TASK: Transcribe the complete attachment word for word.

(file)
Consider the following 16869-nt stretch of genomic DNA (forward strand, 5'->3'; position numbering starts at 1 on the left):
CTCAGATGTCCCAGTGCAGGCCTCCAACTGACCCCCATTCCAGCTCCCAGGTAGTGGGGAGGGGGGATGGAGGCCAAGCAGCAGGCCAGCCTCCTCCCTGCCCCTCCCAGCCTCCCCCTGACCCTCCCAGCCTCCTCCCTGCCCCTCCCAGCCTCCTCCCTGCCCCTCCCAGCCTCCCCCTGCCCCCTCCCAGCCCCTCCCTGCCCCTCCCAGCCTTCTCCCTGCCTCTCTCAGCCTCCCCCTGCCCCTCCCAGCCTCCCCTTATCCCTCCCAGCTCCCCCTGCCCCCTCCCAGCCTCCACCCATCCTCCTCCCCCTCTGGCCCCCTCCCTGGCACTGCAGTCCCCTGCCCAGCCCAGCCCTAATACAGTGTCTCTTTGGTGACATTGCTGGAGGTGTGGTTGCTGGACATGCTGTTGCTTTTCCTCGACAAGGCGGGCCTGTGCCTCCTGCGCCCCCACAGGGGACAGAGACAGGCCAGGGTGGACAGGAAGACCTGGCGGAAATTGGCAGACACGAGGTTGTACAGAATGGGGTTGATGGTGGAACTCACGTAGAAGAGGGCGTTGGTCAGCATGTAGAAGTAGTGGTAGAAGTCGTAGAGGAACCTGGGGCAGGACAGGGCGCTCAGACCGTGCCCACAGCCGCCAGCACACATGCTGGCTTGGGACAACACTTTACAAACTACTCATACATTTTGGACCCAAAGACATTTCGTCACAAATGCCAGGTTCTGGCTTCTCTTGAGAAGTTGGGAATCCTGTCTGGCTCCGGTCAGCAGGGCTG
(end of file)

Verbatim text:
Consider the following 16869-nt stretch of genomic DNA (forward strand, 5'->3'; position numbering starts at 1 on the left):
CTCAGATGTCCCAGTGCAGGCCTCCAACTGACCCCCATTCCAGCTCCCAGGTAGTGGGGAGGGGGGATGGAGGCCAAGCAGCAGGCCAGCCTCCTCCCTGCCCCTCCCAGCCTCCCCCTGACCCTCCCAGCCTCCTCCCTGCCCCTCCCAGCCTCCTCCCTGCCCCTCCCAGCCTCCCCCTGCCCCCTCCCAGCCCCTCCCTGCCCCTCCCAGCCTTCTCCCTGCCTCTCTCAGCCTCCCCCTGCCCCTCCCAGCCTCCCCTTATCCCTCCCAGCTCCCCCTGCCCCCTCCCAGCCTCCACCCATCCTCCTCCCCCTCTGGCCCCCTCCCTGGCACTGCAGTCCCCTGCCCAGCCCAGCCCTAATACAGTGTCTCTTTGGTGACATTGCTGGAGGTGTGGTTGCTGGACATGCTGTTGCTTTTCCTCGACAAGGCGGGCCTGTGCCTCCTGCGCCCCCACAGGGGACAGAGACAGGCCAGGGTGGACAGGAAGACCTGGCGGAAATTGGCAGACACGAGGTTGTACAGAATGGGGTTGATGGTGGAACTCACGTAGAAGAGGGCGTTGGTCAGCATGTAGAAGTAGTGGTAGAAGTCGTAGAGGAACCTGGGGCAGGACAGGGCGCTCAGACCGTGCCCACAGCCGCCAGCACACATGCTGGCTTGGGACAACACTTTACAAACTACTCATACATTTTGGACCCAAAGACATTTCGTCACAAATGCCAGGTTCTGGCTTCTCTTGAGAAGTTGGGAATCCTGTCTGGCTCCGGTCAGCAGGGCTG